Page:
Last week we revealed most of the blocked out section of the Master Blacksmith Anvil’s player card, if you missed that article you can find it HERE. Today, we’ll be taking a look at the other side of that coin, Anvil’s Apprentice Sledge. There’s plenty of juicy stuff to talk about with Sledge, especially since there’s already so much going on with him! A [2”] melee zone with Push results and Knockback, a free Character Play each turn from Tutelage, and a semi-ridiculous Momentous  damage result! What else could there possibly be to make this guy even sweeter!? Kick back and let me tell you…
Set ‘Em Up And Knock ‘Em Down
We’ve explained in each of our previous articles on the Blacksmiths that they’re at their best when the Masters set up a target, or take possession of the ball, and the Apprentices annihilate the target, or score a goal. While Sledge has quite good KICK attributes at [3/6”], he specialises in dealing enormous amounts of damage with his brutal melee attacks. We have seen how Anvil can help Sledge to unlock his terrifying potential, through knocking down a target and using the Singled Out Character Play on them. But just how good is Sledge with that hammer of his?
Sledge isn’t bad at using his hammer at all, it turns out. Over the last few weeks we’ve been watching the forum and social media reactions to the Blacksmiths, and a number of you guessed that Sledge’s TAC would be  or even lower. We’re glad to ‘disappoint’ you in this regard! Indeed, when attacking an enemy player that is knocked down and Singled Out, Sledge will be rolling a total of  dice when making an Attack and the enemy player will have [-1] DEF due to being knocked down. Sledge will be rolling  dice if Anvil is still engaging the enemy player thanks to the Ganging Up bonus. Now, this is pretty good but we’re probably still only looking at hitting that Momentous  damage with each attack, assuming average results on the dice roll against an enemy player with reasonable defensive attributes.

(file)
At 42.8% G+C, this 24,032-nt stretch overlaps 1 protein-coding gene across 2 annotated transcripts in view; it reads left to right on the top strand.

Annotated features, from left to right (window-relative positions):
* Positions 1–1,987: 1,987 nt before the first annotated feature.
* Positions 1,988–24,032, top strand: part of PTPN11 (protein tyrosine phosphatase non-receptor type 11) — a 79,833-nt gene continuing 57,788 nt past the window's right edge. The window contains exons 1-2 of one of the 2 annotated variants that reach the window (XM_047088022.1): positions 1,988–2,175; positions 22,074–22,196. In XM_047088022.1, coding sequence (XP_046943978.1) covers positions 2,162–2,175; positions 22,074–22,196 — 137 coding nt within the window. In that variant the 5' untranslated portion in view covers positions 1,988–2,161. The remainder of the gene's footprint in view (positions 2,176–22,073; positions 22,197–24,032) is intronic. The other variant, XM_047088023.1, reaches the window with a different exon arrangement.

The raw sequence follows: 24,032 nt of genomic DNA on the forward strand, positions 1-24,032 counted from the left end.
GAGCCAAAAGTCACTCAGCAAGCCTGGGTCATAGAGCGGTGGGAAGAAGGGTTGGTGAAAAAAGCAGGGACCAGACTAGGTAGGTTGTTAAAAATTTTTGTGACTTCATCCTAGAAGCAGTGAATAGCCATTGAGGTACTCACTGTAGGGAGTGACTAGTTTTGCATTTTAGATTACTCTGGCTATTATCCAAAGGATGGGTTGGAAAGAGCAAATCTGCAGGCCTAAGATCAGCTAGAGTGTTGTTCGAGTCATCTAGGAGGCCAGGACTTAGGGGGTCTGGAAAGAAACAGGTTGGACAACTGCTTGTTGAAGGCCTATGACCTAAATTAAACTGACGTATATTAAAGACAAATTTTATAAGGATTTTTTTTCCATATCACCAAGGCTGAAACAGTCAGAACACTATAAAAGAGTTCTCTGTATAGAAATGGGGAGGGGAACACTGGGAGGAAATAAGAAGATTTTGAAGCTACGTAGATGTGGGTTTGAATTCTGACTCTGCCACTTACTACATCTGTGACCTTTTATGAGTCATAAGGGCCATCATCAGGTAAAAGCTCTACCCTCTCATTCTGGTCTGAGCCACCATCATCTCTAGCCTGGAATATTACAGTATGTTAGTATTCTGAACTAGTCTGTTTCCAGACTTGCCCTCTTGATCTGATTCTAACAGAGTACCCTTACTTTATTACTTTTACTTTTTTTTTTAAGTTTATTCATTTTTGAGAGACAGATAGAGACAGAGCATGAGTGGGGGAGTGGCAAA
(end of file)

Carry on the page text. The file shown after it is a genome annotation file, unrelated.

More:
Sledge has an INF attribute of [1/3], this means that he is capable of making  Attacks or a Charge and  extra Attack during his activation. In our above example this means that Sledge would inflict around  damage during his activation. However…
Can You Smell What Sledge is Cookin’?
I can hear you all going ‘Aaaaaahhhhhh! NOW it makes sense!’ Indeed, Piledriver is the Character Play that really makes Sledge sing as a damage dealer. When developing Sledge, we wanted the player to really feel like he needs to take time to wind up his swing and properly take aim in order to unleash maximum damage. This imagery is the final piece of the concept we had when making the Blacksmiths; the link between Master and Apprentice. Piledriver allows Sledge to add [+3] net hits to his next attack, remember that net hits are the amount of successes that you have when rolling an Attack AFTER subtracting the enemy player’s ARM. Let’s look at some examples:
Sledge rolls his base TAC of  against a DEF [4+], ARM  player and rolls  successes, after subtracting the enemy player’s ARM this would leave Sledge with  net hits. If Sledge makes the same Attack again but under the effect of Piledriver, Sledge would have  net hits instead, opening a lot of Sledge’s playbook to choose a result from.
This time, against a DEF [4+] and ARM  enemy, but with Anvil engaging the enemy player, and the enemy player is suffering the knocked-down condition (so is DEF [3+] and Singled Out. This time Sledge rolls  TAC dice, getting about  successes, reduced to  because of the enemy player’s ARM. With Piledriver, Sledge has  net hits and achieves his Momentous  damage result!
In combination with Piledriver, Tutelage is now an incredibly important part of Sledge’s activation. Sledge needs to activate within [6”] of Anvil to trigger Tutelage so that he can use Piledriver without spending Influence. Our earlier calculation for Sledge to deal around  damage in a single activation is increased to  once we factor in the impact of Piledriver.
Another really cool part of Piledriver is that in addition to a COST in influence, it also has a Playbook trigger on Sledge’s second column. So, if you happen to engineer a situation where Sledge gets so many net hits that he wraps his playbook, Sledge could choose the Momentous  damage AND the Playbook trigger for Piledriver. In this case, Sledge would be effected by Piledriver again for his next Attack too! Quite literally, the more you set up Sledge‘s target, the more devastating his activation can be! From personal experience, in one of the final Blacksmith playtest games we saw Sledge use this method to take-down the Fishermen Captain Corsair from full health in one activation! Incredible!